By Ashley Lister
My name is Ashley Lister and, aside from being a regular columnist and reviewer at ERWA, I’m also a freelance writer and a creative writing lecturer. I’m reminding you of this because so many interesting contributors have appeared in this space since I last blogged here I can understand if you’ve forgotten me.
As I mentioned last month, I’m using this space to share some of my favourite writing exercises.
This month’s exercise deals with characters.
Have you ever met a person that you thought you would like – only to discover they were completely unlikable? Conversely, have you ever met a person you expected to despise – only to discover they were surprisingly charming?
This happens all the time in the real world.
However, it’s only in fiction – and really, only in badly written fiction – where we encounter characters that are written in shades of unmistakable black or white and absolute flavours of good or bad.
As writers creating characters, if we want them to be believable representations of real people, we have to keep in mind that real people are multifaceted individuals who are never wholly good or wholly evil.
We also have to remember, whilst some characters and their characteristics will remain consistent, their traits will appear to change depending on who is looking at them.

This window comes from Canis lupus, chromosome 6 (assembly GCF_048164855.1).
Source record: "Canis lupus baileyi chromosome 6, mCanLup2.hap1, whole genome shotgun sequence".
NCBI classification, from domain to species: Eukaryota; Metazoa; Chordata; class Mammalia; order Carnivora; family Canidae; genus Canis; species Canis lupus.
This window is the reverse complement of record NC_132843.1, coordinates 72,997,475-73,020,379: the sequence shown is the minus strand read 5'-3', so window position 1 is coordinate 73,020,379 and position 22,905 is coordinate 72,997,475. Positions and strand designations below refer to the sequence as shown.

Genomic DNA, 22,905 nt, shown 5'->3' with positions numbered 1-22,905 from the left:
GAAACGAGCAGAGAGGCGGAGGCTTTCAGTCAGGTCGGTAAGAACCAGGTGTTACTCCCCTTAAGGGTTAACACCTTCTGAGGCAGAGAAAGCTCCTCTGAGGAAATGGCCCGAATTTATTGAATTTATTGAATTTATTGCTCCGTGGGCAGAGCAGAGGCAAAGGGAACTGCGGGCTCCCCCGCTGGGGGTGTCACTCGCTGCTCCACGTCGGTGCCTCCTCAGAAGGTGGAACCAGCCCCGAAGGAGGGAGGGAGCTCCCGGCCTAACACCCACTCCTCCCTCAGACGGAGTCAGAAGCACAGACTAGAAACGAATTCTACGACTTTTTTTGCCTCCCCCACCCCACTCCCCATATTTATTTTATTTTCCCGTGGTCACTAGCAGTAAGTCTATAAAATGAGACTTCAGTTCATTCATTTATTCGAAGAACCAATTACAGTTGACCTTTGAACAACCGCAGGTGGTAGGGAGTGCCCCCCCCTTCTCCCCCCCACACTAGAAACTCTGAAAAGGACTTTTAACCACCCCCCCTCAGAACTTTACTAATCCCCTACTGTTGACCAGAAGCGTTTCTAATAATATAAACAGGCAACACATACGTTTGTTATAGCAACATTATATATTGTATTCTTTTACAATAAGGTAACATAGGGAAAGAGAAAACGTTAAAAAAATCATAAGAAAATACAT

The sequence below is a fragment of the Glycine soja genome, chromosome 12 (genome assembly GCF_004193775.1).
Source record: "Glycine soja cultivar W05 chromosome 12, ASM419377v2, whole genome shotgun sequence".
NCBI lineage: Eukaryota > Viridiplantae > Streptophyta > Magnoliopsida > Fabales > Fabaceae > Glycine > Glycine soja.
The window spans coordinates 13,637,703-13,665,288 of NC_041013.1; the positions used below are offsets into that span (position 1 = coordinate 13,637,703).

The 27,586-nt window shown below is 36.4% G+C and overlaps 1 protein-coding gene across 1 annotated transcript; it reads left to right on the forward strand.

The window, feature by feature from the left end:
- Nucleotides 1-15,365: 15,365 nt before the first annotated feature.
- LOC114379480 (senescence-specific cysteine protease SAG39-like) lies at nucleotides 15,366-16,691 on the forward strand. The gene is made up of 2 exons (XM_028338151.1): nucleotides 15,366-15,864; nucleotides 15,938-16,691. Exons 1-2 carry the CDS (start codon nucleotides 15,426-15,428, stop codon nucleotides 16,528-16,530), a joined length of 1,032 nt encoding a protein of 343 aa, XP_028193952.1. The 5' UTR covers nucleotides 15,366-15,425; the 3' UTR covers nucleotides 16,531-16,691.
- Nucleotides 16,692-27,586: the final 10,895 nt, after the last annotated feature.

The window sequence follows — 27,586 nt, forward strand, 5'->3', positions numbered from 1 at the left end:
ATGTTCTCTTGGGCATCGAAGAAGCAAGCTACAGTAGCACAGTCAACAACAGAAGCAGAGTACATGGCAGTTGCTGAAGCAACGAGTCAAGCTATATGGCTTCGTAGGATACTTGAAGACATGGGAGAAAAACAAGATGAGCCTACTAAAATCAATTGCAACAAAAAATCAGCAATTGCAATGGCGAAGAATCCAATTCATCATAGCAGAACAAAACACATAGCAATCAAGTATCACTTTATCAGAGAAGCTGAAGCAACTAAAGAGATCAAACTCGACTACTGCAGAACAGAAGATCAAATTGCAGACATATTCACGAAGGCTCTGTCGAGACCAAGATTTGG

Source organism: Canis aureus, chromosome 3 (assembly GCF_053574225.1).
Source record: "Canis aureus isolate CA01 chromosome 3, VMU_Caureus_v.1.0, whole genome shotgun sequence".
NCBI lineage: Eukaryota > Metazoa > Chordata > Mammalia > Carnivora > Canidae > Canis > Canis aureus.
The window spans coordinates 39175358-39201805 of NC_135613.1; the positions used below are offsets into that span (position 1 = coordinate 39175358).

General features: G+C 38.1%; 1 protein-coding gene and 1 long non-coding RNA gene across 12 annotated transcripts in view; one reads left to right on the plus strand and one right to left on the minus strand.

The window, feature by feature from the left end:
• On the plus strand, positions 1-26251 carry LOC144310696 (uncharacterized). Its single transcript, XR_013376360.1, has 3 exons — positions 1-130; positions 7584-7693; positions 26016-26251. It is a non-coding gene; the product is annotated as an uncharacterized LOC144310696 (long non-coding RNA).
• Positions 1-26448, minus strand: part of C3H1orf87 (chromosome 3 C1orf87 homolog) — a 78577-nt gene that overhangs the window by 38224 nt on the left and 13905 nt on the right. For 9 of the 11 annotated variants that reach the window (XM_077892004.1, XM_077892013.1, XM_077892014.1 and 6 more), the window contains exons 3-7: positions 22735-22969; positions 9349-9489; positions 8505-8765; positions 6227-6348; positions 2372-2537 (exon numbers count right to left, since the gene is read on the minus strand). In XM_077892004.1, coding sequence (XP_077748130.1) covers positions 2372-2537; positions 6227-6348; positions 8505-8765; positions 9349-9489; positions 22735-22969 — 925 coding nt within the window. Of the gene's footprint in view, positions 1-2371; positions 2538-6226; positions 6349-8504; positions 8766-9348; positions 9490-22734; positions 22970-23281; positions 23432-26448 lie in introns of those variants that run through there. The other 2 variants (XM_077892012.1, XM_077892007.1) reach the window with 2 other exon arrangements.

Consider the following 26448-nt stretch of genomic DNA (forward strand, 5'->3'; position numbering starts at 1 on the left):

To illustrate this point, I recently read out rude a poem to a large audience. The audience members that laughed and applauded clearly thought I was risqué and funny and deserved to be on the stage in front of them. The audience members that walked out and complained clearly thought I was vulgar and humourless.
I was the same person at the microphone. But I was a vastly different person to each of those responding in such diverse ways.
Here’s the exercise:
Write about yourself from the perspective of someone who likes you. Write for about half a page on this first part of the exercise. Now fill out the other half of the page writing about yourself from the perspective of someone who doesn’t like you.
Hopefully there should be a contrast in perceptions here. Ambition and greed are often different sides of the same coin. It’s admired to be relaxed but few people approve of someone being lazy – yet the two adjectives can be used interchangeably depending on whether we like or loathe a person. A beloved bargain-hunter can easily be regarded as a despised tightwad.
This exercise is not only useful for self-examination. You can use it to better understand how your characters are perceived by other characters in the fictional world you’re creating.
Your fashion-conscious protagonist could be seen as a vacuous clothes-horse by her detractors. A sexually adventurous hero could be seen as an immoral man-slut.
Take a shot at this exercise and feel free to share your favourite contrasts via the comments box below. It would be interesting to see how readers of this blog believe themselves and their characters to be perceived.